Managing Seasonal Affective Disorder - The Bipolar Question of the Week

John McManamy Health Guide
  • It’s that time of year to be mindful of seasonal affective disorder (SAD). Those of us with bipolar are sitting ducks for this condition. Last week, we turned back our clocks and the lights seemed to go out. The sun went down way too early, and when it deigned to reappear it hung lower in the sky, dimmer and less inviting.

    One of my worst experiences was a year I spent in Vancouver, BC back in the mid-seventies. Vancouver is a beautiful city, but for a good deal of the year it is shrouded in dank Stygian gloom. This was long before I was aware I had bipolar. Likewise, back then, the experts had yet to connect light to mood. I found myself descending into a state of functional madness, somehow able to work and stay in a relationship, but completely out of sync with the world around me. Slowly, the darkness closed in.

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    I could never have survived another year like that. Perhaps I would have adapted, but I’m not about to experiment with that. My next move found me in a New Zealand spring, and suddenly my world turned right side up. I was going to make it.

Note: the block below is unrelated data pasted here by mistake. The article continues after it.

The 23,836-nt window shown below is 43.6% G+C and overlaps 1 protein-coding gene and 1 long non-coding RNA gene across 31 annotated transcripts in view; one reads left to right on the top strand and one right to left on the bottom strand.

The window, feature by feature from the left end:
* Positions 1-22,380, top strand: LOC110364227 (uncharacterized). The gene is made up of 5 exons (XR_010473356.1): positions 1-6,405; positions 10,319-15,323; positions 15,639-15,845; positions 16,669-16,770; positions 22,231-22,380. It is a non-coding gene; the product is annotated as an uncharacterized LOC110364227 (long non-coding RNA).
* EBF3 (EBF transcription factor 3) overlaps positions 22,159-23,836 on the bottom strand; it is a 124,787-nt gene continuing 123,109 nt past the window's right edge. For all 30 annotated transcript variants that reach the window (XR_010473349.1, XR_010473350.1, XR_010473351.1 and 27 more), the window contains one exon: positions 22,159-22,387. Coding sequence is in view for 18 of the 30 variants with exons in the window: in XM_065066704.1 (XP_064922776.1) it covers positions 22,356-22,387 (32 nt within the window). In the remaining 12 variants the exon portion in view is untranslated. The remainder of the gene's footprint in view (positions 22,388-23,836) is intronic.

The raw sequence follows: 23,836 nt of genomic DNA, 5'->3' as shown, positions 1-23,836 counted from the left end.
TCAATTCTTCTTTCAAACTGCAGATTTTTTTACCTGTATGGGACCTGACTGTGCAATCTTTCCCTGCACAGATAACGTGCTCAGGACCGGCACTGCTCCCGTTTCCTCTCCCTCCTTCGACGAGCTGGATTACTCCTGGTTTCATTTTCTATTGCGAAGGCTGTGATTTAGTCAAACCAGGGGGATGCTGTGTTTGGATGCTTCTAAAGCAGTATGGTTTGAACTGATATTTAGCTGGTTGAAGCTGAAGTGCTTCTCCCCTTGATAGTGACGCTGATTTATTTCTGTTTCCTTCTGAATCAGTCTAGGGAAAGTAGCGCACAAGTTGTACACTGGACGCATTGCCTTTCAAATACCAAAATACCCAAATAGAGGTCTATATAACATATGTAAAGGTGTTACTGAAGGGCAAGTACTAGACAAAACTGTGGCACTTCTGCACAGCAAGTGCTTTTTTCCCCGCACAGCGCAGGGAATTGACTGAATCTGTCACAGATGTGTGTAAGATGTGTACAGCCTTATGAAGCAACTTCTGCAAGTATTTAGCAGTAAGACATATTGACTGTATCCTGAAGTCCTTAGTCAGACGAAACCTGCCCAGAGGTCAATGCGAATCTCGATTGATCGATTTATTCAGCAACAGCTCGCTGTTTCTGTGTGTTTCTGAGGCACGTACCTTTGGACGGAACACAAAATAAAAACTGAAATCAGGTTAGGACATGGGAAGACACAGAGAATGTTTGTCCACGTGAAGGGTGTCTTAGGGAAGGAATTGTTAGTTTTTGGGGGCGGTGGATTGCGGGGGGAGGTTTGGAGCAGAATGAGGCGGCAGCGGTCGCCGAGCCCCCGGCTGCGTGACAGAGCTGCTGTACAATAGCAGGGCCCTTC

I’ve been living in southern CA for nearly five years, only about 15 miles from the Mexican border. Not uncoincidentally, my time here has coincided with the best mental health of my life. You would think that SAD wouldn’t be a problem here, but yes - even though winter is virtually non-existent there is a discernible shift in the seasons. Our sunlight supply has been rationed and even we in California need to adjust.

    A light box is not part of my SAD strategy, but long afternoon walks are (which also kill several birds with one stone in the form of exercise and fresh air and stress management). I work from home, and also make it a point to step away from my desk at regular intervals and out into the sunlight. These blasts of light work wonders for me.

    Those of you living in harsher climates face far greater challenges. So maybe you can help us out. Question:

    What is your strategy for coping with seasonal affective disorder?

    Please feel free to describe your experiences in detail. Comments below.


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Published On: November 13, 2011